Chrystel wanted her home to be compatible with her existing one and easily recognizable as a part of a complete set. It was important that it be compatible with the original without being copied. The main house shouldn’t be overshadowed. Once I had a basic layout of the spaces, I was able to focus my attention on the form.
The original house had gables and steep roofs as its main features. I tried to simplify the language and use a similar style. To make the house less prominent from the street, I used a single gable as the main portion and concealed the top story in the roof. The entry facade was highlighted with a covered porch and two gables. The west elevation, which is the view side, required a different treatment. To cover the bay window in the dining room and shelter the doors to the deck, I created a hipped roofing.
The same materials were used to unify the two structures: copper roof shingles, painted trim and rich cedar siding. The exterior trim profiles I used were the same as the original house. They are simply stunning and can’t be improved on. The original’s clipped eaves, rakes were what I did not copy. Overhangs are vital in the rainy Pacific Northwest to extend the life of building materials. I allowed for 12 inches. I allowed for 12 in. On the rakes. I would have gone 18 inches. Except that a 12-in-12 pitch makes it difficult to reach the upper wall below the eaves, I would have gone 18 in. All entryways are also covered. To protect and add dimension to the facade, I recessed the garage doors.
As we worked on the design, we began to discuss options and strategies for helping Chrystel age in her place. All interior doors were 36 inches wide. Except for the powder room, all interior doors were 36 inches wide. This was to ensure that she could use her bathroom even if she became impaired. The 18-inch limit was discussed. We discussed the 18-in. clearance recommendation for wheelchair users on both the pull and push side of the doors. However, there was not enough space to do that. The family reasoned the doors should be open most of the time, so if Chrystal needs a wheelchair, she would need an aid.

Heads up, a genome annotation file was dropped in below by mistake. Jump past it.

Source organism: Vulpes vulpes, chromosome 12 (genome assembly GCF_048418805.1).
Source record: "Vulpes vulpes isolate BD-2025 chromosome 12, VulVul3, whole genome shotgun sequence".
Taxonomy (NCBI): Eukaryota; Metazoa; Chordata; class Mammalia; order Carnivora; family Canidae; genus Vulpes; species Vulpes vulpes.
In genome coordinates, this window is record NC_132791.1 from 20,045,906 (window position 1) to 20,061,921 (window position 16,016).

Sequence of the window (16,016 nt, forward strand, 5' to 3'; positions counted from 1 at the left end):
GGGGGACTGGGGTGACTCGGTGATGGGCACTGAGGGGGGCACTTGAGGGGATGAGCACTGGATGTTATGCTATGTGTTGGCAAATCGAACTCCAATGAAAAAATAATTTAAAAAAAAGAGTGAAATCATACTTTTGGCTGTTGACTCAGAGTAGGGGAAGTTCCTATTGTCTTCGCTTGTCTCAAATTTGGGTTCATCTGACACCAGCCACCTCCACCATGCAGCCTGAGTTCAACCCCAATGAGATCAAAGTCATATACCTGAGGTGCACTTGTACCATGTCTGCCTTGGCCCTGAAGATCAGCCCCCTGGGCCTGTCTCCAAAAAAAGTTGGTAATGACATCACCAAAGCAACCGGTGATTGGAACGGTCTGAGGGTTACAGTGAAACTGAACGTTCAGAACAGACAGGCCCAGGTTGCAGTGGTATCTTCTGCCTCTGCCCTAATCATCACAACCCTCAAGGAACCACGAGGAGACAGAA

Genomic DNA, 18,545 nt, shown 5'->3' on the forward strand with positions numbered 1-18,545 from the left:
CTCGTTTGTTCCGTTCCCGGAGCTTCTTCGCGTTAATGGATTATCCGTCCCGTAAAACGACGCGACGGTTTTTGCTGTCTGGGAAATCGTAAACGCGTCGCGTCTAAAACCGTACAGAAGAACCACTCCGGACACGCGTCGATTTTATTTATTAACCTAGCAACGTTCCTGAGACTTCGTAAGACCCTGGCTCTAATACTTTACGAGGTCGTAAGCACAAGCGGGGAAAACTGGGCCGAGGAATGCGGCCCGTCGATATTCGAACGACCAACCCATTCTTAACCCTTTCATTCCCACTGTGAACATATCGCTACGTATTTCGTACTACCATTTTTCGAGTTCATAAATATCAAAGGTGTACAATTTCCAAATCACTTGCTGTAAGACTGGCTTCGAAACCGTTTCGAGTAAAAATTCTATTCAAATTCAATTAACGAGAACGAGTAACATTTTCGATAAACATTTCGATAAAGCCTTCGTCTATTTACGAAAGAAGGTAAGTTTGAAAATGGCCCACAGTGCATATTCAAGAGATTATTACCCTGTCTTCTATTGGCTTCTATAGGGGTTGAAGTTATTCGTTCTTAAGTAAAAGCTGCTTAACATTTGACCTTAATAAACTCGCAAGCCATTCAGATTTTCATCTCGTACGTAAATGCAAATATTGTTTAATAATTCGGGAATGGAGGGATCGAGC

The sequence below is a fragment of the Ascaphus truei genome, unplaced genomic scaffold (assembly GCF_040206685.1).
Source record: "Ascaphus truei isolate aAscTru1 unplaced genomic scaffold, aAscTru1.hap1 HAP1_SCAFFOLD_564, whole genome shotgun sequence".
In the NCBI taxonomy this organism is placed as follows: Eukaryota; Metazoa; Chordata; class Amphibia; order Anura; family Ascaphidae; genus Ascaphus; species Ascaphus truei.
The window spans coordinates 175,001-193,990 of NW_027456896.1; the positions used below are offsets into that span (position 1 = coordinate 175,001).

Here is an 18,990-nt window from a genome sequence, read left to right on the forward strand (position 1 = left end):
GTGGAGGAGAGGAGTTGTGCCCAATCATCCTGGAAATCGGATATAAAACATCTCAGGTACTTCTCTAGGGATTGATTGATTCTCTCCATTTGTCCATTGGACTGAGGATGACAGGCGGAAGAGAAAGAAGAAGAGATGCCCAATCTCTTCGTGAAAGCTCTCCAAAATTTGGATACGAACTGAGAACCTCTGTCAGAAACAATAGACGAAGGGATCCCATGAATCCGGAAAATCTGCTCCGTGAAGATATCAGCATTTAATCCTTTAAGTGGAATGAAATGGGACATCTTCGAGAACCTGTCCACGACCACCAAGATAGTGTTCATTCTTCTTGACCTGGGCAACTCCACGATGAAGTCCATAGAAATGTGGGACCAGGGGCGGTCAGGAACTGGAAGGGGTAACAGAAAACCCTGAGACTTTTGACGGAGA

Showers are an area that demands no compromises. At 3 ft. 4 inches. By 4 ft.4 in. To make it easier for people to use the showerhead, an adjustable handheld was installed. Grab bars were also installed around the water closet and on three sides. The family was against lowering the countertop heights. However, they felt that this would make it too uncomfortable for future users.
The brackets were not present in the original house, but I added them to the cottage several times to give it its unique identity. I wanted something delicater than the typical 45-degree knee brace. So, I created a gentle curve and added rounded ends. They add a nice rhythm and flow to the entry porch and cantilevered deck.
Selecting the right partner
Contractor selection is crucial to any project’s success. I wouldn’t be remiss if this was not mentioned here. There are a few ten contractors we work with regularly and that we feel comfortable recommending. Scott Carey, Caretek’s own contractor, was approached by the owners to help them with this project. Scott met the owners while Scott was working on their next-door house. My fears were unfounded as I am always nervous about working with a contractor. Scott’s attention and excellent craftsmanship made it a pleasant experience for all of us and earned him a place on our preferred contractor list.
Swalling Walk Architects is headed by Sheila Swalling (AIA), in Olympia, Wash. Photos by Doug Walker, courtesy Swalling Walk Architects.
Fine Homebuilding #308